It’s here: Shiwasu (師走, the month of December), whose kanji characters are composed of shi (師, teacher) and hashiru (走る, running) — put them together and you get a month so busy and jam-packed with events that even teachers have to sprint to get everything done.
The term goes back several centuries, and though teachers are now busy all year round along with the rest of us, December remains especially tight, hectic and ochitsukanai (落ち着かない, unsettled). What with deadlines for everything coming down to the wire along with colds, flu and stomach pains (from the numerous drinking parties scheduled throughout the month) that assail us every few days, Shiwasu can be a real pain in the lower extremities.
When I was growing up, the closer it got to nenmatsu (年末, end of the year) the more stressed out and ira-ira (イライラ, irritated) the adults became, to the point that any family member found lolling in front of the TV in that most deplorable of states: te ga orusu (手がお留守, hands still and doing nothing), was to be dragged before my grandmother and given a full lecture.
The only time any of us could sit around while the gale-force winds of Shiwasu blew throughout the house was during juken (受験, school entrance exams). Juken is a shared experience for most Japanese kids at least once in their lives: at 15, we go through the kōkō juken (高校受験, high school entrance exams) and three years later, the process is repeated for college. Not only is this time marked by grueling work and total joy-depletion, it’s also full of anxiety, especially for those with many siblings in a single-income family.
In my house, we were told that kōritsu (公立, public school) for both high school and university was mandatory, but in the event of a zettai kinkyūjitai (絶対緊急事態, absolute emergency) we could try for a cheap shiritsu (私立, private school), in which case we had to fund our way with several solid years of baito (バイト, part-time jobs). My brothers were all kōkō-musuko (孝行息子, parent-revering sons) in that every one of them made it through the kōritsu system, but that didn’t stop them from working behind various counters for the whole of their teens right up to shūshoku (就職, becoming a formal employee with an established company) in their early 20s.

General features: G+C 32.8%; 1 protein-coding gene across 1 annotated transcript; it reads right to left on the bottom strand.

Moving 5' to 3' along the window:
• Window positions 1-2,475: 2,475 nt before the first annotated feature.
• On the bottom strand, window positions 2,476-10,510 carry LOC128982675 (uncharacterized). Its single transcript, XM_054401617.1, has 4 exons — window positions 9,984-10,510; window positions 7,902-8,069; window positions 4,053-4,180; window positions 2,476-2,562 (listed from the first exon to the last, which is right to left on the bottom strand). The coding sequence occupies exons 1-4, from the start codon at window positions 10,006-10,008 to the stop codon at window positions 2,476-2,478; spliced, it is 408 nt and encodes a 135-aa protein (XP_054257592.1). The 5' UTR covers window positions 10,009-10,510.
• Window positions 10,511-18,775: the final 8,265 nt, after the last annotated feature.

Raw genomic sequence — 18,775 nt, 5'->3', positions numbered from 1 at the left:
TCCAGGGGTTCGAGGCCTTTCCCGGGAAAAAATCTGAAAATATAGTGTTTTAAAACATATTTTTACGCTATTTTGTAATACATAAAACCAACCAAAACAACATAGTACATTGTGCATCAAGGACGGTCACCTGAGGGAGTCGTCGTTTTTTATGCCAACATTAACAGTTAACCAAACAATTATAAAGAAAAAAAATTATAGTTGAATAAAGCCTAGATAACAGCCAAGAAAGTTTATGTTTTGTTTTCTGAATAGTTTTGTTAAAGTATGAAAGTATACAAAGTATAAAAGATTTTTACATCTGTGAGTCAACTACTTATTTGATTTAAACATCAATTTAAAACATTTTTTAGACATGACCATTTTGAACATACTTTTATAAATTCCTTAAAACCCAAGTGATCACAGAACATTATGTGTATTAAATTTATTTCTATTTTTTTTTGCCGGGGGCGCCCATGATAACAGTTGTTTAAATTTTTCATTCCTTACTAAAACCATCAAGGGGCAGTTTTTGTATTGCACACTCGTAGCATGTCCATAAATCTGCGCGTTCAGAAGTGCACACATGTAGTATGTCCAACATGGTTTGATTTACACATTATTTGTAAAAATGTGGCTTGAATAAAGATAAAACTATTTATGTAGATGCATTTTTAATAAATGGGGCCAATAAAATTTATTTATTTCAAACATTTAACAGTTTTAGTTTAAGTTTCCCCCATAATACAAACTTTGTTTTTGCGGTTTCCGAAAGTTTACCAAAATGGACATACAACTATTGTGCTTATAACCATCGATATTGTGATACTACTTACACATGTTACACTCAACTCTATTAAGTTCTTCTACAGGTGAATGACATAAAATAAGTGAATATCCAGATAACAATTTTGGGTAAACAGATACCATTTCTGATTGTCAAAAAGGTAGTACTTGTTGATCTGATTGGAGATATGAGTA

For us, Shiwasu meant a month of pure frenzy — someone or other was always burning the midnight oil prepping for exams, or going to and from graveyard shifts at the neighborhood conbini (コンビニ, convenience store) or cleaning up at midnight in some izakaya (居酒屋, pub) after the rush of bōnenkai (忘年会, putting-the-year-behind-us drinking parties).
Come shinnen (新年, the first day of the New Year) however, even our cramped, overworked household took time out to eat, chat and play games with visiting cousins. Up and down Japan, January 1st is a day of rest and familial gathering — not that it lasts very long. Department stores and markets open on the 2nd, and it’s almost become a tradition for young people to rush to the shops on that day, and spend their otoshidama (お年玉, New Year’s money) or bonus cash on the famed fukubukuro (福袋, grab bag) that can cost up to ¥50,000 but which reputedly will contain goods worth at least three times that sum. Over at our place, we were always too exhausted from the Shiwasu stress to enjoy New Year’s festivities very much, and just glad to lie around without getting yelled at.
Besides, at the end of the day there were dishes to wash, leftovers to be stowed away, preparations to start for the next day’s round of guests and meals. I vastly preferred the stress of juken to the stress of oshōgatsu shigoto (お正月仕事, New Year’s chores) — at least I could pretend to be studying, and sit at the desk with a manga.
For us, New Year in the United States and Europe was awe-inspiring. It seemed that no one had to labor, study or stand over a sink full of dirty dishes; oshōgtasu was a glamorous occasion to get dolled up in mini dresses and guzzle Champagne. Where was the kotatsu (炬燵, a low, electrically heated table encased in a blanket to keep the warmth), the ever-present bowl of mikan (みかん, tangerines), the woolen socks and general air of excessive hominess?
They say Japanese Christmases have become a lot more sophisticated over the years — that no matter how busy and irritated we are, we’ve become adept at reserving Italian restaurants, booking online cakes at boutique patisseries and other festive acts. But the oshōgatsu grind stays pretty much the same: We usher in the New Year with work, work, work, and sprint from one task to another. Supposedly, korezo Nippon no oshōgatsu (これぞ日本のお正月, this is indeed the Japanese New Year). Oh well. Minasama, yoi otoshiwo! (皆様、良いお年を, have a great New Year, everyone!)